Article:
For now, the White House hopes to gin up support for its initiative from Arab states attending the conference and get Palestinians to consider the economic possibilities of peace with Israel — and little else. A senior administration official said the peace team does not expect countries or investors to make concrete financial pledges at the end of the conference nor sign onto a sweeping joint statement.
But appealing to Palestinians will be a challenge on the heels of a consistent stream of US policy decisions that have favored Israel and its right-wing government while forsaking Palestinian needs.
After recognizing Jerusalem as Israel’s capital and moving the US Embassy to Jerusalem, Trump also shuttered the Palestinian diplomatic mission in Washington and cut off hundreds of millions of dollars in funding for aid projects for Palestinians, we well as for UNRWA, the UN agency white provides health care, education and other services to millions of Palestinian refugees.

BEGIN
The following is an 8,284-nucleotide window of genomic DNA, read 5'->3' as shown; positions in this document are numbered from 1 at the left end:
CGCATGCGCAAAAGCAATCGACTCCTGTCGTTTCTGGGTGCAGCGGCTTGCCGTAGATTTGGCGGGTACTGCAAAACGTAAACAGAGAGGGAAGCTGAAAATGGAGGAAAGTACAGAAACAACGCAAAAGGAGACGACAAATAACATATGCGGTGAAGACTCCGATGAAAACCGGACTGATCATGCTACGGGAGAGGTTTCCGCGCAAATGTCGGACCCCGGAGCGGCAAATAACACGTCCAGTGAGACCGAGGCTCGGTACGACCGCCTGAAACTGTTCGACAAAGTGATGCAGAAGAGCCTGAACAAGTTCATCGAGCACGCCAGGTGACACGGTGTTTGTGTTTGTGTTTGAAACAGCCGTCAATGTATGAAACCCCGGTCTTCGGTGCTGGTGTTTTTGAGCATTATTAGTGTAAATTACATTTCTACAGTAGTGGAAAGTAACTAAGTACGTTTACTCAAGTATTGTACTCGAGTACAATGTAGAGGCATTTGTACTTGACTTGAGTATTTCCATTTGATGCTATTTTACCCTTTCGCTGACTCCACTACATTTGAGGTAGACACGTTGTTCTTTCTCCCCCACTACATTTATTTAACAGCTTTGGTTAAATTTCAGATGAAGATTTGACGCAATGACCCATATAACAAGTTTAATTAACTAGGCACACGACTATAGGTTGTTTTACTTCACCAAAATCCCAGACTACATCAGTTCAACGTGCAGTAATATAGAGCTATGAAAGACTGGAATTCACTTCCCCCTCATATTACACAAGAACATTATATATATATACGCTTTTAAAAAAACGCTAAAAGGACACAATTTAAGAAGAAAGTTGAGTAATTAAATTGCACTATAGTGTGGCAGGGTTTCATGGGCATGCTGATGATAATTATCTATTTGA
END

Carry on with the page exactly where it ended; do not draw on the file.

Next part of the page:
“What you’re offering is a vision for the future, but who’s going to believe in that vision for the future when they don’t see anything being done practically that sets the stage for it?” said Ambassador Dennis Ross, a former top US negotiator in Middle East peace talks under Presidents George H.W. Bush and Bill Clinton.
To that end, Ross suggested the White House propose tangible, immediate investments in the Palestinian economy. But a senior administration official said there are no plans for a short-term economic package.
Trump administration officials argue that the detailed economic proposal should be a clear sign to Palestinians that the administration is committed to improving the lives of Palestinians and hope the plan will prepare the terrain for the release of its political counterpart.
The economic proposal is detailed, outlining 179 specific projects that would be funded through a combination of grants, subsidized loans and private capital investments totaling just over $50 billion over 10 years. The 95-page plan describes each investment and infrastructure project, its cost and provides economic projections outlining White House estimates for how the plan impacts Palestinian GDP growth, job creation and unemployment.